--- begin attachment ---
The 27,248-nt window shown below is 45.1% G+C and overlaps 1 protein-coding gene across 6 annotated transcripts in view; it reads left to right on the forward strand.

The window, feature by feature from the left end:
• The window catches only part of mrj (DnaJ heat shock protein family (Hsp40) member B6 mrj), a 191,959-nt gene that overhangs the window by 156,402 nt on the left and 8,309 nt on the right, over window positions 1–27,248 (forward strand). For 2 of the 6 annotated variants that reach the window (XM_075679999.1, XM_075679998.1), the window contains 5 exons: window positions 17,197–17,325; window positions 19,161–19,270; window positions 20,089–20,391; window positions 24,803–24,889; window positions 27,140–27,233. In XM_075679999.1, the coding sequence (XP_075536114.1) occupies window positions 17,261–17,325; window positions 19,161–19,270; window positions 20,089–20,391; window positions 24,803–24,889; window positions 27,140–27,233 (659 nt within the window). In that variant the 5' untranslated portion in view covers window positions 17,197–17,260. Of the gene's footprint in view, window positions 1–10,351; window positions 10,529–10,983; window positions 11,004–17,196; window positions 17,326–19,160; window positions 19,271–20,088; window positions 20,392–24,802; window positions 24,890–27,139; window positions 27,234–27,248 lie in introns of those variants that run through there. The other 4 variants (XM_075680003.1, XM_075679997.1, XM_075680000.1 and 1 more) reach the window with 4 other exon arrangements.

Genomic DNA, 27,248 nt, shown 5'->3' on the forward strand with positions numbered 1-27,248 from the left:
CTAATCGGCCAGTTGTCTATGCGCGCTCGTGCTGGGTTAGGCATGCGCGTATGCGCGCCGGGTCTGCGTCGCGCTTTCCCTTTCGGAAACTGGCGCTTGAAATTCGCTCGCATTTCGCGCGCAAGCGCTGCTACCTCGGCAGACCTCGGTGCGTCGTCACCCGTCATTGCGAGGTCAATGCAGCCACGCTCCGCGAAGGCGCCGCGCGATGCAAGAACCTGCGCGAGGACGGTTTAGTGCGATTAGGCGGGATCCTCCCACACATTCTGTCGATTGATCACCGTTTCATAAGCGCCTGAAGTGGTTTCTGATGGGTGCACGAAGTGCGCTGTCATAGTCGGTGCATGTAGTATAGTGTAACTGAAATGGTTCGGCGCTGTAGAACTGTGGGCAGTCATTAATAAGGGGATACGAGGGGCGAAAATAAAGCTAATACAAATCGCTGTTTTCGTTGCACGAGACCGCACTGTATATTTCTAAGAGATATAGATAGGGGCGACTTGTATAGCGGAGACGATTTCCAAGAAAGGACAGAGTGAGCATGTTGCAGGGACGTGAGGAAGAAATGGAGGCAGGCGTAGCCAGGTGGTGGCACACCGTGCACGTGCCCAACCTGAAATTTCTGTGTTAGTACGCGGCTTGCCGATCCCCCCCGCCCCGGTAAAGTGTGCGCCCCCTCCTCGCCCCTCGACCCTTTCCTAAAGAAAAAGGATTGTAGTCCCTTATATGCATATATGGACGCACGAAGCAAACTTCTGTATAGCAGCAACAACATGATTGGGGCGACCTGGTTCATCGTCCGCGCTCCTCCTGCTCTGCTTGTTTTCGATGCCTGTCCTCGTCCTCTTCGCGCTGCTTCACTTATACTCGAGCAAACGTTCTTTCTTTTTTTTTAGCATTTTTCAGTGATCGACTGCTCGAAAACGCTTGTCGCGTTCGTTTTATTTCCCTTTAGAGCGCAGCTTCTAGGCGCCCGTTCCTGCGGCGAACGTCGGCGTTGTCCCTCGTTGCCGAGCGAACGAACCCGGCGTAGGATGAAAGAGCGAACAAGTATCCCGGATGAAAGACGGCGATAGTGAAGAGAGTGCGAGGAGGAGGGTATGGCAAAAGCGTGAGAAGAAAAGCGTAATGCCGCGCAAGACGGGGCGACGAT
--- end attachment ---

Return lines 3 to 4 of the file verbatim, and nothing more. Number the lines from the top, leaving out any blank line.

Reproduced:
• The window catches only part of mrj (DnaJ heat shock protein family (Hsp40) member B6 mrj), a 191,959-nt gene that overhangs the window by 156,402 nt on the left and 8,309 nt on the right, over window positions 1–27,248 (forward strand). For 2 of the 6 annotated variants that reach the window (XM_075679999.1, XM_075679998.1), the window contains 5 exons: window positions 17,197–17,325; window positions 19,161–19,270; window positions 20,089–20,391; window positions 24,803–24,889; window positions 27,140–27,233. In XM_075679999.1, the coding sequence (XP_075536114.1) occupies window positions 17,261–17,325; window positions 19,161–19,270; window positions 20,089–20,391; window positions 24,803–24,889; window positions 27,140–27,233 (659 nt within the window). In that variant the 5' untranslated portion in view covers window positions 17,197–17,260. Of the gene's footprint in view, window positions 1–10,351; window positions 10,529–10,983; window positions 11,004–17,196; window positions 17,326–19,160; window positions 19,271–20,088; window positions 20,392–24,802; window positions 24,890–27,139; window positions 27,234–27,248 lie in introns of those variants that run through there. The other 4 variants (XM_075680003.1, XM_075679997.1, XM_075680000.1 and 1 more) reach the window with 4 other exon arrangements.

Genomic DNA, 27,248 nt, shown 5'->3' on the forward strand with positions numbered 1-27,248 from the left: